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JAMES HUNTER
Pseudococcinea, 2015

90(w) x 120(h) cm
35.43(w) x 47.24(h) inches
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Pseudococcinea, 2015

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Pseudococcinea, 2015

INFORMATION
90(w) x 120(h) cm
35.43(w) x 47.24(h) inches
Show scale of piece
Enamel and acrylic on canvas
PRICE (INCL. VAT)
£ 4,500.00
Delivery within a few working days
Price of artwork and Shipping Fee are dependent on country of delivery. Shipping fee to United Kingdom is £ 25.00 . [change country here]
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James Hunter Biography

James Hunter’s abstract work shares attributes with the genre 'surrealist automatism'; a practice which gained momentum in the sixties by Surrealist artists and poets to express the creative force of the subconscious in art. Often referred to as having no conscious compositional or pictorial outcome, Hunter states that his work was born out of the need for a ‘lack of process’. His pieces are journeys of mark-making across canvas or aluminium, without the presence of pre-conceived form and thought.

Hunter’s personal route to ‘Surrealist Automatism’ may be somewhat of a contradiction. After graduation with a degree in Fine Arts from Leeds Metropolitan he spent the following few years working as a studio assistant to Damien Hirst. In Hirst’s studio he worked rigidly and formulaically to produce the world-renowned artist’s spot paintings; artwork which were well-defined, as identical and prescribed pieces. The spot paintings may have been a repetitive process, but it’s ironic how his past experience has informed his current practice. Today, many of Hunter’s work include a perfectly round spot hidden in the pieces, perhaps as a nod to his previous boss.

The artist’s work falls into two mediums; painting on canvas and print multiples. His early pieces were primarily enamel and acrylic on canvas giving him a freedom to explore where each contribution to the canvas informs the next, giving a sense of growth and expansion from an undefinable core. Explained in his own words:

“I try to empty my mind. I don't want to know what's going to happen on the canvas. I start somewhere, then every subsequent mark is a response to what I see.” James Hunter

This freedom of process is tempered with purposeful confident mark making and a clean graphic aesthetic. In pleasant opposition to the chaos of the image his works are presented in a uniform format, using a defined colour palette and set physical dimensions. By first giving himself the parameters of his tools, he is then able to enjoy the unexpected outcomes of working instinctively.

The result of his honest and playful journey is a cumulonimbus of colour from which an infinite number of recognisable forms emerge. Panting dogs, computer game characters and fractured faces can be constructed from the jigsaw like components. The accents and highlights in works such as Santa Anita give a sense of movement, as if a volleyball player is about to serve. Pseudococcinea, a semi-randomly picked title by the artist from a book about plants, seems to live up to its title having resemblance with a plant growing randomly upwards from the orange dot in bottom of the painting.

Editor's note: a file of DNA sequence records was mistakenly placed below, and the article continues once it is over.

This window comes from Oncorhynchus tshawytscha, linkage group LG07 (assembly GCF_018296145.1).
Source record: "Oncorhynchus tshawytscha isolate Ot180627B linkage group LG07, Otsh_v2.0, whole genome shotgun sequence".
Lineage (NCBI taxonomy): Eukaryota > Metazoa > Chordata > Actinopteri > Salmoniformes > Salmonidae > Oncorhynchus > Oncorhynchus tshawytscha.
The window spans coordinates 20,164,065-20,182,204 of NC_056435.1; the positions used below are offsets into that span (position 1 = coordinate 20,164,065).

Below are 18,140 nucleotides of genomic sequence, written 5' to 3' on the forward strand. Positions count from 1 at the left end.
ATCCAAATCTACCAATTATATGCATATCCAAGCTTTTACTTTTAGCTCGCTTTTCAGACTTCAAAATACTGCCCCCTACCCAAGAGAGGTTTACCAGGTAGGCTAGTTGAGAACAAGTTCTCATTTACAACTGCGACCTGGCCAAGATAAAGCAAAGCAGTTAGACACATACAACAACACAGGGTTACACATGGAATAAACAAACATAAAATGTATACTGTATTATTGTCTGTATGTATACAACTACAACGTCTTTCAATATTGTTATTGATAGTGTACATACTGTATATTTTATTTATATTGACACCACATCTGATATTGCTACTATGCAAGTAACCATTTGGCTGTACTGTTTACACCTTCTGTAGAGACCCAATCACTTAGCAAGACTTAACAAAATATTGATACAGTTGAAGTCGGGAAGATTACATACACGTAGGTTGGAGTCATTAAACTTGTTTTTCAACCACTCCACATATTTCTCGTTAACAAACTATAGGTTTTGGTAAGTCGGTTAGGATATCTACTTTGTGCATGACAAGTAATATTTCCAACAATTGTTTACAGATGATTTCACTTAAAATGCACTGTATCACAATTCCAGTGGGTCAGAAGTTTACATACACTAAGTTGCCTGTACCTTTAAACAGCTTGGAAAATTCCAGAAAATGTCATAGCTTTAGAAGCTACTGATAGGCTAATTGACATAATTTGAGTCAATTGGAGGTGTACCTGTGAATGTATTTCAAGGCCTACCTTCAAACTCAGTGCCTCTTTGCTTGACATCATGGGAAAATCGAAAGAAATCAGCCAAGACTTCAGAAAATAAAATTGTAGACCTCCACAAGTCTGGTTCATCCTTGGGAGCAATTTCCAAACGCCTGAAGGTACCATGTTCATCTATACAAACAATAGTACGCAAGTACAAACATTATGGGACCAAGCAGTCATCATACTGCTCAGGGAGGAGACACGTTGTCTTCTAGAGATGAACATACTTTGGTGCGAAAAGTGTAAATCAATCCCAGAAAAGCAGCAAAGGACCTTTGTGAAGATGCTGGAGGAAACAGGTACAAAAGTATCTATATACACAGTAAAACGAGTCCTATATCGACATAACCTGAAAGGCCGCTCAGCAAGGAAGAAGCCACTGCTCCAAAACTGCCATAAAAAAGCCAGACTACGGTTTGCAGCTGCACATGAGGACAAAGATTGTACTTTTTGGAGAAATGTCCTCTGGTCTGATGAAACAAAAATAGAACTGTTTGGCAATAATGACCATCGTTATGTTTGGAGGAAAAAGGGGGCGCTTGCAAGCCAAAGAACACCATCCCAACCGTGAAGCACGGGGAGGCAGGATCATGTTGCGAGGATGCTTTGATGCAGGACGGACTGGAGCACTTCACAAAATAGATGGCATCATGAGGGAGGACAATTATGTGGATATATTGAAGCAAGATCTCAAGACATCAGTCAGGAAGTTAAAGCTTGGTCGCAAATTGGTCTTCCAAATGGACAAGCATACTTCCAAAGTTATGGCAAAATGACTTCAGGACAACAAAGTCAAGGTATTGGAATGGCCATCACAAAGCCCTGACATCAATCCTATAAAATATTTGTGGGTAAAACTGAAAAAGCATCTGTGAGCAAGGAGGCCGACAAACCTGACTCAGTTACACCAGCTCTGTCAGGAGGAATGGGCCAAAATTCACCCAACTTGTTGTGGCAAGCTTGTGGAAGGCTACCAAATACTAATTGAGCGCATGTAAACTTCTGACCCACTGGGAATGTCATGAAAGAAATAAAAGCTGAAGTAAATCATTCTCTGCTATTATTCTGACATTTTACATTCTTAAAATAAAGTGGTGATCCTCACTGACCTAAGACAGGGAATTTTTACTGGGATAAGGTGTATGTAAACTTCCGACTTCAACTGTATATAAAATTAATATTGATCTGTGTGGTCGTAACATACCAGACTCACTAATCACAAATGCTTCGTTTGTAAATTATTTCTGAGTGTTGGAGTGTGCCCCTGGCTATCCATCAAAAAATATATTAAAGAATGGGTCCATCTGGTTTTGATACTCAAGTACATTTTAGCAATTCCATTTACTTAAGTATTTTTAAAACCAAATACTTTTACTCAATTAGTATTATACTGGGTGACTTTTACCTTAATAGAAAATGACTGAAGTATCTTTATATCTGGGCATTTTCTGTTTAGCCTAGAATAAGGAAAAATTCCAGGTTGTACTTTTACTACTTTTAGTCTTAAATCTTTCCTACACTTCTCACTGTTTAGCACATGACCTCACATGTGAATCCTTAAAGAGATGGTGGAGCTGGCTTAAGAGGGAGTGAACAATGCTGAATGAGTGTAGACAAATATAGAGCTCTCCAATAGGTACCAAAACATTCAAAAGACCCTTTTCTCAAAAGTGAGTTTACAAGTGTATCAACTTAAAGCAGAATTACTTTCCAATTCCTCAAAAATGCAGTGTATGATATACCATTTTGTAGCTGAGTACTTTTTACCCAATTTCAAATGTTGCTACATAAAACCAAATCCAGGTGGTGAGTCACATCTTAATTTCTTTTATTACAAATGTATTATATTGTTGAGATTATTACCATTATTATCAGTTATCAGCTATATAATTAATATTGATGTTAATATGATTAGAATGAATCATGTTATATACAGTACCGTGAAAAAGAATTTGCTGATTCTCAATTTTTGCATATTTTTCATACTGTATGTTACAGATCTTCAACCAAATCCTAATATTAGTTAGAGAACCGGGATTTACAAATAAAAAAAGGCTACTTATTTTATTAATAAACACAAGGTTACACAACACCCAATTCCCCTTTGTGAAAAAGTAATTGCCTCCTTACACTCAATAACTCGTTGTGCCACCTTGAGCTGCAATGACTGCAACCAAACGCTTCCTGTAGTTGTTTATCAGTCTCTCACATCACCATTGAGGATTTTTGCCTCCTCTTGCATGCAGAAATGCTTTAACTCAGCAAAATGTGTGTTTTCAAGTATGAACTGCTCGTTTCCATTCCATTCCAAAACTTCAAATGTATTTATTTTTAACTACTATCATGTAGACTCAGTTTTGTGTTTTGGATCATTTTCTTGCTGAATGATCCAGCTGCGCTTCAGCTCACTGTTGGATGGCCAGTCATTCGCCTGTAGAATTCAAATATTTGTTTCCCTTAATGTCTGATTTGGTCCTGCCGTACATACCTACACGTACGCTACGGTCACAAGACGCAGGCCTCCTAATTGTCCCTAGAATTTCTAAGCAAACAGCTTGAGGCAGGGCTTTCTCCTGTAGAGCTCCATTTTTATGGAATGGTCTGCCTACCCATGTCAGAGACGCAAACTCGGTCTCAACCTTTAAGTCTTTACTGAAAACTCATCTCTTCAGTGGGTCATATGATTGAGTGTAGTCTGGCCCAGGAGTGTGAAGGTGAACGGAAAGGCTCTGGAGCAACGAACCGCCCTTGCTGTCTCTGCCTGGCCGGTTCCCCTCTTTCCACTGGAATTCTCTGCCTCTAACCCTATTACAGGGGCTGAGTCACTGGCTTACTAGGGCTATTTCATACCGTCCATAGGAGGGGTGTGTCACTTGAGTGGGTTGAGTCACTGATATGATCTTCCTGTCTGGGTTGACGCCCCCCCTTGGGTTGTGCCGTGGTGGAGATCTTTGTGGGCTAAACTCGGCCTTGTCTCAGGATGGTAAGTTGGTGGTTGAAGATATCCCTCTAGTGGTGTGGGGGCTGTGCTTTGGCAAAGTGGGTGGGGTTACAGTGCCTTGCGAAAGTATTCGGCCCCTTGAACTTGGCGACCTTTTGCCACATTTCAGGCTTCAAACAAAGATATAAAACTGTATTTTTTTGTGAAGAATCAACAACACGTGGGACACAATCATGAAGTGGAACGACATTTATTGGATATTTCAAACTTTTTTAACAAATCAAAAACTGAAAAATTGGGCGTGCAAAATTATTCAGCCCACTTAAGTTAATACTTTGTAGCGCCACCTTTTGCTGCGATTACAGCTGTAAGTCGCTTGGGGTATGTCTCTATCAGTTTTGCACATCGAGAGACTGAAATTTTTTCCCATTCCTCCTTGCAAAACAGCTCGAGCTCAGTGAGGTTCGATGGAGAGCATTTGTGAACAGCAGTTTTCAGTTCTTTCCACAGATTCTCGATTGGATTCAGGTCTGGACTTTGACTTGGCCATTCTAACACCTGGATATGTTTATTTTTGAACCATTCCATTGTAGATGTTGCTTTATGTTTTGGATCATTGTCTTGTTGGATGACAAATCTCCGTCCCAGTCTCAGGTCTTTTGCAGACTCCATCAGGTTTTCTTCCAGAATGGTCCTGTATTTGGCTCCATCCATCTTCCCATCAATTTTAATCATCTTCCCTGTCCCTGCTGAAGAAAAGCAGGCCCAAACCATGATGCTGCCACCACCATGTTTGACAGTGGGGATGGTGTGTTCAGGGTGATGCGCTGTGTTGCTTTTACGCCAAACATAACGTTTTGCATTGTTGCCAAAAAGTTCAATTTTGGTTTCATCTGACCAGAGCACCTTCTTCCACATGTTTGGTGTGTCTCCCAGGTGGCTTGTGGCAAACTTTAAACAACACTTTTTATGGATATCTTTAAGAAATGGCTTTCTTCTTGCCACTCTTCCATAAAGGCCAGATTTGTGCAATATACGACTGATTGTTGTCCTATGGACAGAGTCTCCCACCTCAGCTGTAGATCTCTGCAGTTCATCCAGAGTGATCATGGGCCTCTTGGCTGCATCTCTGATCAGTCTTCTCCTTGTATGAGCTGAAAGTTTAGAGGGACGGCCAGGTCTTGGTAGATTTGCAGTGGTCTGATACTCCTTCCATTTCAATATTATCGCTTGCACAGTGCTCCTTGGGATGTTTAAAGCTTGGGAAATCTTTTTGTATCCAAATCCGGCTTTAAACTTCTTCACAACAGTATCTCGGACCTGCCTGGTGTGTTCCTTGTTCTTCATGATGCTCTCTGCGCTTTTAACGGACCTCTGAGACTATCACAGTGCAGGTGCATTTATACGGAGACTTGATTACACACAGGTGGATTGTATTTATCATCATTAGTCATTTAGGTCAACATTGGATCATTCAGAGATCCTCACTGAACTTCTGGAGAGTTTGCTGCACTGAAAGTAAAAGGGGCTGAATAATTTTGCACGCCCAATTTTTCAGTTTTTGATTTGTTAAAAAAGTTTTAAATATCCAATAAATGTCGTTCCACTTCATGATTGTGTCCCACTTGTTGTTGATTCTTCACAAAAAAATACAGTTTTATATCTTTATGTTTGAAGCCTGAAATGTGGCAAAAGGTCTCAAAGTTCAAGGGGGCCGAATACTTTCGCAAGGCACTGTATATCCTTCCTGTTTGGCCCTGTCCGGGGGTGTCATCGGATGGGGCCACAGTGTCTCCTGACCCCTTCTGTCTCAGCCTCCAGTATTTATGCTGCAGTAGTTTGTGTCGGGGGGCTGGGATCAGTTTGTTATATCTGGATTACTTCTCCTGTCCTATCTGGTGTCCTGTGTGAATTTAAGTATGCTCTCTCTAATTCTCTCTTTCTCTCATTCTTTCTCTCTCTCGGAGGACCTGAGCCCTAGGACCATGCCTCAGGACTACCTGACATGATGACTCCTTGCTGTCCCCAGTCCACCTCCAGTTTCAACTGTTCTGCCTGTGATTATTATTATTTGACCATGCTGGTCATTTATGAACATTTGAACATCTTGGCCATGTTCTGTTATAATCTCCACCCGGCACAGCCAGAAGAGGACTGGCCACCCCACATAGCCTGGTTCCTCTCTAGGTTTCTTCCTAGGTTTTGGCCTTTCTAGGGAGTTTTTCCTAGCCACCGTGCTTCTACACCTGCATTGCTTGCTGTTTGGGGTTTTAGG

The use of block of colour to segregating the canvas was first seen in 2014. In works such as City of Haarlem and Ostara the artist creates a fictional coastline or municipal border on which lay what look like Dr Seuss landscapes meets google map cities. In the later work from 2018, further use of block colour can be found.

The entertaining joyful nature of his work coupled with the high-quality finish, perfectly displayed in identical box frames which he prepares and finishes himself. This illustrates why this young and exacting artist will continue to be well received.

Hunter decided to explore screen printing as a new medium after the successful release of four small paintings in 2013. The process of working on a multi-layer print was a new challenge to the artist. On the canvas Hunter could work from one brushstroke to the next, whereas a screen print is built one colour at a time; a method that requires some planning for the composition of the work. The first print edition, Elegantissima, was released in 2014 and followed by Fragrantissimum (2015) and Orangeola (2016). A highly regarded aspect of Hunter’s work is the flawless presentation. As with his paintings there is a freshness and honesty to his work.

Born in Preston, Lancashire in 1987, Hunter studied BA (hons) in Fine Art at Leeds Metropolitan University where he made painting and performance work collaboratively with his twin brother Anthony, achieving 1st class honors. He was then employed by Damian Hirst both as a performance artist and as a fabricator. He continues to explore his painting which is exhibited internationally.

 
Recommended Reading
Due to their popularity with collectors, James Hunter’s original paintings are rarely available, so we’re pleased to be presenting today his latest canvas Pseudoccinea.
Read more ...
OTHER WORKS BY THIS ARTIST
 
DO YOU OWN A DAMIEN HIRST PRINT EDITION YOU WISH TO SELL?
Valium
With two major exhibitions during the Venice Biennale, 2017 was a year which increased the awareness of Damien Hirst. With Hirst still actively releasing new print editions, many collectors focus on his earlier work from 2000 and before, such as Valium, Lysergic Acid Diethylamide (LSD), Opium, Beautiful, Galactic, Exploding Screenprint (Spin) and Painting-by-Numbers.

If you have one of the above prints that you are potentially interested in selling, please do get in touch with us via the Contact page, which you can find here.
 
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